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Gyros!

Nick2cdNick2cd Posts: 49
edited August 2013 in EggHead Forum
Well, it's gameday and I have a craving for gyros! I made a gyro loaf and some fresh tzatziki sauce. I have some store bought Greek flat bread and home grown garden tomatoes to go with it. It was delicious! As far as cooking details go....I cooked the meat to 160 internal at 250 direct for most of the cook. I ramped it up at the end to 350ish to get some color on the outside.

Comments

  • FilbertFilbert Posts: 21
    How did you do the loaf? It looks awesome by the way!
  • henapplehenapple Posts: 15,975
    +1 on explain the loaf... Pretty please.
    Green egg, dead animal and alcohol. The "Boro".. TN 
  • Nick2cdNick2cd Posts: 49
    edited August 2013
    i went by Alton Brown's recipe.  here's the recipe i used but i cut it in half and i used ground chuck.  you process all this in a food processor until you get a smooth mixture.  form into a loaf shape and that's all there is to it.  btw, marjoram is very similar to oregano and could probably be interchanged. 

    1 medium onion, finely chopped or shredded
    2 pounds ground lamb  (i used ground chuck instead but i like a 50:50 blend of beef/lamb best)
    1 tablespoon finely minced garlic
    1 tablespoon dried marjoram
    1 tablespoon dried ground rosemary
    2 teaspoons kosher salt
    1/2 teaspoon freshly ground black pepper
  • So you just used the loaf instead of sliced lamb? Interesting. I just happen to have a few lbs of ground lamb in the freezer, I should try this some time.

    Can we have the sauce recipe too please?
  • Nick2cdNick2cd Posts: 49
    most gyros you get are a blend of ground beef, ground lamb, and spices.  the tzatziki is below.

    1/2 cup of plain greek yogurt
    1/2 of a peeled and seeded medium cucumber grated or finely chopped
    pinch of kosher salt
    1.5-2 cloves of minced fresh garlic
    1/2 tablespoon olive oil
    1 tablespoon sour cream (this is optional but i think it smooths it out)
    dash of cayenne pepper
  • Thanks!

    It's been a while since I got one, I guess I just assumed it was sliced, not ground. Learn something new every day!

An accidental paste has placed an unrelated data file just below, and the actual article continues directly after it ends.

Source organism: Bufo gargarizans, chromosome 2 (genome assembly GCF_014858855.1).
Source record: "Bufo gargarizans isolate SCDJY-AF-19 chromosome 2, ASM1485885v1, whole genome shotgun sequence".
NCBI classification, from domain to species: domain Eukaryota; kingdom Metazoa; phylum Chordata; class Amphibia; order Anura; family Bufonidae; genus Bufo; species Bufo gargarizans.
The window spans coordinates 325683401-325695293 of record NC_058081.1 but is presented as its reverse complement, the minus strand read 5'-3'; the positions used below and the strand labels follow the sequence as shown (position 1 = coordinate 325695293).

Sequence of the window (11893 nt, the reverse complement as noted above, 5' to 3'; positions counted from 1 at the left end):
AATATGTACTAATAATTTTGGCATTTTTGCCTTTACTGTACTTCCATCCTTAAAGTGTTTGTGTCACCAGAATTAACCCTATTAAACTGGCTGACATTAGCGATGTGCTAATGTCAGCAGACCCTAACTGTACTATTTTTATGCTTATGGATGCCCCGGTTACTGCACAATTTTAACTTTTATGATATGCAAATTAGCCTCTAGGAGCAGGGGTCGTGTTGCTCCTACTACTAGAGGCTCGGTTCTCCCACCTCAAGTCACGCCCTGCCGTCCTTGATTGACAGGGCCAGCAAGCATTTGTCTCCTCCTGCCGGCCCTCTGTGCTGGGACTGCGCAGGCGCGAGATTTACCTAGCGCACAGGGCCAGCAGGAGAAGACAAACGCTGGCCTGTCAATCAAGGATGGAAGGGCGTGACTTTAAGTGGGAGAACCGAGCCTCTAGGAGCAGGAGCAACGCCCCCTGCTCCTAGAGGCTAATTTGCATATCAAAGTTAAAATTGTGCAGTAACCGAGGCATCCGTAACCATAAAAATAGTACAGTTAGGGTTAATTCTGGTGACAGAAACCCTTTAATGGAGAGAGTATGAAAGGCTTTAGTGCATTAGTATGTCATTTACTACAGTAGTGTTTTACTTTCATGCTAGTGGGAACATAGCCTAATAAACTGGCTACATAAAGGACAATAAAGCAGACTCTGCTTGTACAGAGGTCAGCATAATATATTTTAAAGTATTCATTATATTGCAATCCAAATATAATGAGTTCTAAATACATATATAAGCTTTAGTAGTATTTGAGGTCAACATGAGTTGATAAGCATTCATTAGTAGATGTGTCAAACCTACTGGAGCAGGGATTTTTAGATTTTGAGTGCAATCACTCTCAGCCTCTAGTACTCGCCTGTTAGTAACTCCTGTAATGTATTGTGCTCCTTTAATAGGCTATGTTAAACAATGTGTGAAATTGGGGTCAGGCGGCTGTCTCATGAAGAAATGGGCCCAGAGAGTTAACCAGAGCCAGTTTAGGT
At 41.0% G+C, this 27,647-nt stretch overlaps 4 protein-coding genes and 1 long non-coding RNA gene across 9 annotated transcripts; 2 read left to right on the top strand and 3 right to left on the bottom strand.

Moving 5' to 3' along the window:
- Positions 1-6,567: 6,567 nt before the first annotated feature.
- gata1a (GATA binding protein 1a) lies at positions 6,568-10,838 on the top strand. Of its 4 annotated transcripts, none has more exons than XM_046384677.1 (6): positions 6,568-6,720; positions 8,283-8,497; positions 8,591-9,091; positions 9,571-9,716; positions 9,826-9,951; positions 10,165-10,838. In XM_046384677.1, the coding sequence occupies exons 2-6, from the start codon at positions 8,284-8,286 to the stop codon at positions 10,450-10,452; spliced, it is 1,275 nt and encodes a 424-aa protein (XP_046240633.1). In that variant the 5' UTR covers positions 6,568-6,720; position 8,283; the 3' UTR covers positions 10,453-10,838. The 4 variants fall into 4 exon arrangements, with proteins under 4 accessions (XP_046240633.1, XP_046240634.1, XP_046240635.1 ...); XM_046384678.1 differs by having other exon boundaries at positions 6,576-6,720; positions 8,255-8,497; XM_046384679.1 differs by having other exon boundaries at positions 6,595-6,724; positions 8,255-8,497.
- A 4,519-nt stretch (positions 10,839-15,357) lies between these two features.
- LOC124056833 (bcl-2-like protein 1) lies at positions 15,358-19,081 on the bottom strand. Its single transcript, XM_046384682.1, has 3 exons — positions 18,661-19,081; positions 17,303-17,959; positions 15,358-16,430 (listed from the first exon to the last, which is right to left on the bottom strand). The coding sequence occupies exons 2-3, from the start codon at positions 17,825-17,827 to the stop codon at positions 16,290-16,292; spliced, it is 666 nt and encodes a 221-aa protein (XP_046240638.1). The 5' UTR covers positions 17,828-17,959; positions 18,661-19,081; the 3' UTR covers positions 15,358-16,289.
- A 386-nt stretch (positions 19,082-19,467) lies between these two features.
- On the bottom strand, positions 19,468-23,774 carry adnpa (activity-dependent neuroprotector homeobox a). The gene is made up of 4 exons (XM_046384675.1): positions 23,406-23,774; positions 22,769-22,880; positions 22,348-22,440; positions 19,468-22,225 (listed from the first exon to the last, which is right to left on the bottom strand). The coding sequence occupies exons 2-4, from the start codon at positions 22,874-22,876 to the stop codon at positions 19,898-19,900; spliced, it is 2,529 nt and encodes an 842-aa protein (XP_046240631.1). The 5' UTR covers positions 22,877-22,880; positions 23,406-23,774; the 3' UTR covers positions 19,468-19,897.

• henapplehenapple Posts: 15,975
    Bookmarked
    Green egg, dead animal and alcohol. The "Boro".. TN 
  • Black_BadgerBlack_Badger Posts: 1,182
    Yep, generally sliced, but this looks awesome nonetheless! Really great idea, Absolutely bookmarked.

    Cheers
    B_B
    Finally back in the Badger State!

    Middleton, WI
  • TheophanTheophan Posts: 1,832
    I think that all gyros are both: they are sliced from a loaf.  The way I've seen it most often, it's like a huge cylindrical spicy, herby meatloaf of lamb or a mixture of lamb and beef, that is on a vertical spit, rotating next to a vertical broiler.  The outer part gets browned, is sliced off, and the next part under what was just sliced off then gets browned, then it's sliced off, and so it goes, the outer surface getting browned and sliced off, repeatedly, making the loaf smaller and smaller diameter.

    I love gyros, but haven't tried it in the Egg, yet.  Because the best gyros I've ever had were browned the way I described, I've wondered whether a non-classic but handy way to get a bigger portion of the meat browned might be to make the loaf rather flat, sort of like a really wide burger, and to grill it rather like a burger, browning it on fairly high heat on both sides, then slice it sort of like a flank steak for the pita sandwiches.

    Anybody ever try anything like that, and if so, did it work?  :)

    Theo
  • Theo,
    I think you could do it that way. I've seen the exact method you describe. But I've also seen high volume shops shave off the outer meat and go directly to a griddle for a quick browning/sear. Often times they are making so many that they don't have time to let the outer most layer brown on the spit. A low, rather slow cook on the egg imparts a beautiful outer color and crust along with that kiss of smoke that makes it soooo good. Regardless, I recommend u give it a whirl. I think you'll be quite pleased with the results if you're a fan of the gyro.
  • AviatorAviator Posts: 1,710
    Theophan said:
    I think that all gyros are both: they are sliced from a loaf.  The way I've seen it most often, it's like a huge cylindrical spicy, herby meatloaf of lamb or a mixture of lamb and beef, that is on a vertical spit, rotating next to a vertical broiler.  The outer part gets browned, is sliced off, and the next part under what was just sliced off then gets browned, then it's sliced off, and so it goes, the outer surface getting browned and sliced off, repeatedly, making the loaf smaller and smaller diameter.